Improbable Outcomes

Improbable Outcomes

Illustration adapted from Open Face Odds

Some Trick: Thirteen Stories
by Helen DeWitt
New Directions, 2018, 224 pp.


Some Trick is Helen DeWitt’s third book. That is to say, her third published book. She has written dozens of others that haven’t made it from her hard drive into print. Her first novel, The Last Samurai, tells the story of an intelligent, insular woman, Sibylla, and her prodigy child Ludo, who searches for his father while reading The Odyssey on the Circle line of the London Tube. Clever and sharp, yet close to generous in its display of knowledge, the book manages to question the notion of family while also eviscerating nearly every accepted educational norm. The book won DeWitt devoted readers, a feat rare enough in modern fiction that newspapers often described them as a “cult-like following.” But it apparently ruined her relationship with the publishing industry. The novel uses half a dozen languages. Editors prefer to deal with one at a time. DeWitt got into too many fights over typesetting and copyediting. She had difficulty publishing again. Her second book, Lightning Rods (2011), a satire about sexual harassment in the workplace, more Mel Brooks than #MeToo, delighted some but disgusted others. A failed Electrolux salesman decides that the cure for unwanted advances is to hire temps for sex on demand. (The horny office workers only ever see their bottom halves.) It’s a scenario that now seems prescient, though it didn’t win her industry support. DeWitt is among the smartest and most original writers living today, but, in her telling at least, she’s too obstinate and too demanding to get the recognition she deserves.

Some Trick, DeWitt’s collection of stories, is full of people pushing up against the literary world or the art world or any of the other narrow-minded “worlds” that determine what creations can be called art. Painters and writers in these stories, some of which have been sitting on the famous hard drive since the 1980s, have to fight to preserve their talents from what the market wants. In “Brutto,” the opening story, an artist tries to sell her works, large canvases covered in paint “20 centimeters thick or maybe more” that “can take a year before it’s really dry.” Opportunity comes in the form of a famous gallerist, dressed in the Berlin-Basel uniform: a black t-shirt and a black cashmere jacket, his hair cut close, like “short fur on the skull.” He wants to sell what she’s made. Not the paintings, though. What interests him is a suit she sewed decades earlier, when she was growing up in East Germany, a “baleful garment” made of scratchy cloth in dirty mustard brown. “I don’t do this anymore,” she pleads. The suit’s hideousness excites him. He wants more of them. He offers her £2,500 apiece for twenty suits. Miuccia Prada might like to exhibit them in one of her stores, he tells her. She agrees. Once you get to a certain age, you start to worry about the cut-off age for the Turner Prize. “It’s easy to say you can just walk away from it,” runs the story’s refrain.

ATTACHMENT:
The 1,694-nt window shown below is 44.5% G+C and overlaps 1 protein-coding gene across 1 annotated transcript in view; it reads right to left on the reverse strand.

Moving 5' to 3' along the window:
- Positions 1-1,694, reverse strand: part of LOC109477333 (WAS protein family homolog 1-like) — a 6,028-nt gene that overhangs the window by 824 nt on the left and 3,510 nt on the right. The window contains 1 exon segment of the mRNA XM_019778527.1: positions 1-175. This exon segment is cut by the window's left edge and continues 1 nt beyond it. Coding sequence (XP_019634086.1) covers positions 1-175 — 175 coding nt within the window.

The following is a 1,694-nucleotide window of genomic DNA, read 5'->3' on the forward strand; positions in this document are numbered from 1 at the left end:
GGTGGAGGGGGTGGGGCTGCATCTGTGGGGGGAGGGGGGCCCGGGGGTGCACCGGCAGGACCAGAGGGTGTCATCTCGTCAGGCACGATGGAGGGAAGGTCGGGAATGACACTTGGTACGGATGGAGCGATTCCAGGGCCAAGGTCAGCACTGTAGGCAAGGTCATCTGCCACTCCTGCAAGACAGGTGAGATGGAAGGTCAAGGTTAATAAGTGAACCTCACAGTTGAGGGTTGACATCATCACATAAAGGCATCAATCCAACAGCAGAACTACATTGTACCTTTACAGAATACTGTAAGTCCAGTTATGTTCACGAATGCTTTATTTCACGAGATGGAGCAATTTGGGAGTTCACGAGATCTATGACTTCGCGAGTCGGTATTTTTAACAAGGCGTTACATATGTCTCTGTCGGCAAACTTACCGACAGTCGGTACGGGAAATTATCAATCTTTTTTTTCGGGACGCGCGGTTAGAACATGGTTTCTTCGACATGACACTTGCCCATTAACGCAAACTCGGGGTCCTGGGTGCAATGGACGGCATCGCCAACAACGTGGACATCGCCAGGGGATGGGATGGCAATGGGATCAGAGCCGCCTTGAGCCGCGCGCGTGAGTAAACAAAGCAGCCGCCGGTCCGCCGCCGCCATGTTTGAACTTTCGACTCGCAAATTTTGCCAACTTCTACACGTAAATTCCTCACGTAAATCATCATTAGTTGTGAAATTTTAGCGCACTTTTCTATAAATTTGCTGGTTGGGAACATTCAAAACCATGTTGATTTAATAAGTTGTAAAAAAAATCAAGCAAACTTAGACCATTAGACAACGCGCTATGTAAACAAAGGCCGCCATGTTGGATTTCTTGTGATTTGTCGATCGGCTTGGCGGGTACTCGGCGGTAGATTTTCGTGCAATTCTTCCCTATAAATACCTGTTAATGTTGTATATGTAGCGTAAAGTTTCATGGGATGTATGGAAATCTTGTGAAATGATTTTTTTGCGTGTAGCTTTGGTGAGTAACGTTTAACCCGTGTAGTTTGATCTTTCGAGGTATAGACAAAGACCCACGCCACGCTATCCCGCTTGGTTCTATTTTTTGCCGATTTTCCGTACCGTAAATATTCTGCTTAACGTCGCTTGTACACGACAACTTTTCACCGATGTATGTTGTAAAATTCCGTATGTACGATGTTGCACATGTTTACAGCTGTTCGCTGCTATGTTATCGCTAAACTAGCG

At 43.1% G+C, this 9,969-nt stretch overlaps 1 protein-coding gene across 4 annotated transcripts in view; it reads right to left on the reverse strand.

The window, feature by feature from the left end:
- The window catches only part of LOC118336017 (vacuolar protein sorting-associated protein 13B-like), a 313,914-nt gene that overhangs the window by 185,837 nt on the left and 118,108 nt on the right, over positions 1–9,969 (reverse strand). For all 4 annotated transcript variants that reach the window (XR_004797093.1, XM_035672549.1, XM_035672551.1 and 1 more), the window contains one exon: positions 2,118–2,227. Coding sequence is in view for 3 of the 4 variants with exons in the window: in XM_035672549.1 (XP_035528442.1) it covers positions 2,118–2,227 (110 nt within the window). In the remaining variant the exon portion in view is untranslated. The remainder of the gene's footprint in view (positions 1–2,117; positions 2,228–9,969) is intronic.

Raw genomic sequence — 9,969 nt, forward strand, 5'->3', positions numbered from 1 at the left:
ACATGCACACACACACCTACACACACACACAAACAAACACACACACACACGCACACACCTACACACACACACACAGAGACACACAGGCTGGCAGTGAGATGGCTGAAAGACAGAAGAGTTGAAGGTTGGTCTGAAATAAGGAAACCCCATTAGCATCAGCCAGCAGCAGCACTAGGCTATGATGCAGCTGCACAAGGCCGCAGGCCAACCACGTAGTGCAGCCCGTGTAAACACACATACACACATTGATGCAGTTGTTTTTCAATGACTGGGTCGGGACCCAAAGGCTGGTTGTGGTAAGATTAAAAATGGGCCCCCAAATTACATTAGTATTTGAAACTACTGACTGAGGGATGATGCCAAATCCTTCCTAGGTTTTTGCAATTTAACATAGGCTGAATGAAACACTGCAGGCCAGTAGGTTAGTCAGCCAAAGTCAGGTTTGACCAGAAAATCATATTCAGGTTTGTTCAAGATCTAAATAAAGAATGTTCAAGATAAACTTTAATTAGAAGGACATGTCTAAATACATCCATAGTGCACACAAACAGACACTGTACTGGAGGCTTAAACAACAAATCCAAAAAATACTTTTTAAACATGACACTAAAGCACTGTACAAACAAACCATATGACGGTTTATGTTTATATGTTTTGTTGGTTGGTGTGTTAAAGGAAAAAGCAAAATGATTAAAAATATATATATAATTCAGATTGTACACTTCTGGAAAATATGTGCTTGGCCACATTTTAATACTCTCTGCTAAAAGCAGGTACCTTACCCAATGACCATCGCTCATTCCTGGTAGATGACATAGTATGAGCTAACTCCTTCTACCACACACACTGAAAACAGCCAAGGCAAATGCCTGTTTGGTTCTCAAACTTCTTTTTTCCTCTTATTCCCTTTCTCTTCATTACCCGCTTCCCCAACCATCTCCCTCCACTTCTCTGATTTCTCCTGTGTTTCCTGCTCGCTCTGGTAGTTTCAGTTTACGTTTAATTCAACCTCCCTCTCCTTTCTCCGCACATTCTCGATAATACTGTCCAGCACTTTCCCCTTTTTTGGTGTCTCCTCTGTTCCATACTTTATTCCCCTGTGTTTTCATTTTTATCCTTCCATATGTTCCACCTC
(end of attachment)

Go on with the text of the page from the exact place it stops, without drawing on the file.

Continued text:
In “Climbers,” a writer named Peter Dijkstra finds himself torn over whether to submit to the demands of the New York literary scene. He has so many fans in New York, young people who sit around and chat about how much they love him. If “Peter Dijkstra went through my papers, my personal papers, and he took my diaries, and my notebooks, and my photo albums, all this incredibly personal, irreplaceable paraphernalia, he just took it,” declaims one fan to a crowd of like-minded admirers in his loft, then “I’m happy. I’m ecstatic. Peter Dijkstra—Peter Dijkstra!!!!—has appropriated this stuff, in some mysterious way my stuff is going to contribute to a book by Peter Dijkstra!” (DeWitt is a master (!) of the exclamation point as dis.) The fans get together to arrange for an agent who can make Dijkstra the star they know he is. They want to publish his notebooks. They want him to write the next 2666. “There was a lot more sincerity than he knew what to do with,” thinks Dijkstra. He doesn’t want to write the next 2666. In fact, he thinks the original 2666 is no good. But his own writing is not enough to sustain him financially. “Though the phrase ‘cult classic’ had come to his ears it did not buy many Marlboros.”

DeWitt’s great subject is the cost of selling one’s work—how easily skill is squandered when the work from a singular mind becomes “cartoonified and fatuous” for the market. In her stories, there are clever people making possibly brilliant things, but the price for making their work public is often destruction of the work itself. Money and its demands are inescapable. DeWitt cites earnings down to the cent. “If you want those words in a notebook to be a solution to credit card debt, there is a bridge that has to be crossed.”

Delicious schemes occur when money ceases to be a concern. In “Entourage,” my favorite story in the collection, a man fills suitcases with books “replete with the letters z, w, y, z and k” and hires attendants to carry them. These attendants must be perfectly suited to the works at hand: “Słowosław was the applicant whose name had the best letters.” The man’s joy is strange characters: